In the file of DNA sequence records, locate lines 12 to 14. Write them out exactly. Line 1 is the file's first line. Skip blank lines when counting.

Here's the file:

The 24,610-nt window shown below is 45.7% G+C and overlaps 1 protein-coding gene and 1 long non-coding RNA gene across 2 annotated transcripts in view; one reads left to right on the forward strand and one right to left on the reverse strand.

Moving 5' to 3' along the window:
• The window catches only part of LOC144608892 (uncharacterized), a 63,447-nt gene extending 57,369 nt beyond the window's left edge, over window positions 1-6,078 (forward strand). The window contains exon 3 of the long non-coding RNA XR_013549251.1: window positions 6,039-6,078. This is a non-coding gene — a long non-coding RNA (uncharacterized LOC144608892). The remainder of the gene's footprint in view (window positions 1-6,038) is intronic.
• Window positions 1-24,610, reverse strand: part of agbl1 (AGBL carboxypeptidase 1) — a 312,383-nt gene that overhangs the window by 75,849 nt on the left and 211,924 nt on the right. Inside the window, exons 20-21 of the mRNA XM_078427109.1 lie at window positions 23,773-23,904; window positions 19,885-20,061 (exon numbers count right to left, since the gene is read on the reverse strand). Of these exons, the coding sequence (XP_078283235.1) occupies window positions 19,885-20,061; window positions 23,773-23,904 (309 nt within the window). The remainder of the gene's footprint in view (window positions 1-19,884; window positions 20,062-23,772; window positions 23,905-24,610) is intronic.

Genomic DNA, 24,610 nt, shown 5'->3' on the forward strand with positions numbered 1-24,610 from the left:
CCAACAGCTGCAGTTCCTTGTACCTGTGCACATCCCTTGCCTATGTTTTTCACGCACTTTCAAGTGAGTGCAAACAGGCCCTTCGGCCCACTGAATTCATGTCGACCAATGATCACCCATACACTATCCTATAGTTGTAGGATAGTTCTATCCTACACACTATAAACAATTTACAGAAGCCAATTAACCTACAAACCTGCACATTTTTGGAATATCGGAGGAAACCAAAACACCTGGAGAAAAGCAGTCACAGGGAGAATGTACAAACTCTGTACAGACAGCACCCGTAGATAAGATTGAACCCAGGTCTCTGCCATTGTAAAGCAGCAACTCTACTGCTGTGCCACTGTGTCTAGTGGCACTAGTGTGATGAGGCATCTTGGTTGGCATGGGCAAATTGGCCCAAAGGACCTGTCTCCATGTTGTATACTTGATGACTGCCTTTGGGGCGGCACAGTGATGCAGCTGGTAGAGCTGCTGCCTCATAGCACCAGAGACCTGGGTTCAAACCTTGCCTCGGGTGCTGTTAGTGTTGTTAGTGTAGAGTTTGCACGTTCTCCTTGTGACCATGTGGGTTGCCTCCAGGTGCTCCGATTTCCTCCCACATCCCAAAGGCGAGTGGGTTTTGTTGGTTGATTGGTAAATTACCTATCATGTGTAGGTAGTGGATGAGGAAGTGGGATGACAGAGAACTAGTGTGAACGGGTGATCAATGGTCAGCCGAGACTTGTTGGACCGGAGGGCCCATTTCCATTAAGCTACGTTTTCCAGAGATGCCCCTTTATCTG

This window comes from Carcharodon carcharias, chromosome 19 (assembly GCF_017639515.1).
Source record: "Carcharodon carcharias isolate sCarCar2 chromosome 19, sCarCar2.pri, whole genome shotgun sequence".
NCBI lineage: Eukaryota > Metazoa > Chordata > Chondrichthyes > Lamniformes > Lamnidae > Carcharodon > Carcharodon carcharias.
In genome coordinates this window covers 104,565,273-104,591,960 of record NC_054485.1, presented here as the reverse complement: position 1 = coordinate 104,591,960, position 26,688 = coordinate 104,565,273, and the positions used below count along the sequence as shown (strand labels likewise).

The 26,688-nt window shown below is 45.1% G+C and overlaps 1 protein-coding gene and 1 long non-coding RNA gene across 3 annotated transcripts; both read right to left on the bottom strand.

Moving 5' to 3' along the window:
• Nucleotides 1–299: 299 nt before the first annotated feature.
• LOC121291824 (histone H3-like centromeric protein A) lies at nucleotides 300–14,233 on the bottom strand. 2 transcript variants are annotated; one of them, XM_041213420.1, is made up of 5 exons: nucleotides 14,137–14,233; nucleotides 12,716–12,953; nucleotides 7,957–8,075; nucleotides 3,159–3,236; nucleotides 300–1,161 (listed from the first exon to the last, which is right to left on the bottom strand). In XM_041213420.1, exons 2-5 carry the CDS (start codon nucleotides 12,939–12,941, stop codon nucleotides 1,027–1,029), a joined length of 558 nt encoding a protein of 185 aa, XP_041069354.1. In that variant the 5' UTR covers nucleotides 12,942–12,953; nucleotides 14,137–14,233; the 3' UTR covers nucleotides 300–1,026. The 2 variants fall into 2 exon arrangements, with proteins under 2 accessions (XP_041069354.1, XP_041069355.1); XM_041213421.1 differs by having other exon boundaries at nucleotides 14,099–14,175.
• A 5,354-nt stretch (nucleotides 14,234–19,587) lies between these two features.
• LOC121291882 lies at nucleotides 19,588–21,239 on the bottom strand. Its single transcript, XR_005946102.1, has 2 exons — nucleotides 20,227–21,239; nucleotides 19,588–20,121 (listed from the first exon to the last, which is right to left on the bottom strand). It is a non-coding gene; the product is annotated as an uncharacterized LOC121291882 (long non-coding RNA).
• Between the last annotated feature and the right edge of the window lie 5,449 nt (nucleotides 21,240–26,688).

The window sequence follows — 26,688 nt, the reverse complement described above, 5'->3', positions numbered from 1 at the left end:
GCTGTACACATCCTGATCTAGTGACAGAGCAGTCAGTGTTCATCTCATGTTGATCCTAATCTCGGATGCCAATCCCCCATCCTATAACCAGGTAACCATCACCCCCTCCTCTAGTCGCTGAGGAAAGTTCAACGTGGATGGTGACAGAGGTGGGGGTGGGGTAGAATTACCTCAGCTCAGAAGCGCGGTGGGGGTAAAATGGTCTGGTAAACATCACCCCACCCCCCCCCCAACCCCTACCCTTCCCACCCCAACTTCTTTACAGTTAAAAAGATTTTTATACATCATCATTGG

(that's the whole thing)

Moving 5' to 3' along the window:
• Nucleotides 1–299: 299 nt before the first annotated feature.
• LOC121291824 (histone H3-like centromeric protein A) lies at nucleotides 300–14,233 on the bottom strand. 2 transcript variants are annotated; one of them, XM_041213420.1, is made up of 5 exons: nucleotides 14,137–14,233; nucleotides 12,716–12,953; nucleotides 7,957–8,075; nucleotides 3,159–3,236; nucleotides 300–1,161 (listed from the first exon to the last, which is right to left on the bottom strand). In XM_041213420.1, exons 2-5 carry the CDS (start codon nucleotides 12,939–12,941, stop codon nucleotides 1,027–1,029), a joined length of 558 nt encoding a protein of 185 aa, XP_041069354.1. In that variant the 5' UTR covers nucleotides 12,942–12,953; nucleotides 14,137–14,233; the 3' UTR covers nucleotides 300–1,026. The 2 variants fall into 2 exon arrangements, with proteins under 2 accessions (XP_041069354.1, XP_041069355.1); XM_041213421.1 differs by having other exon boundaries at nucleotides 14,099–14,175.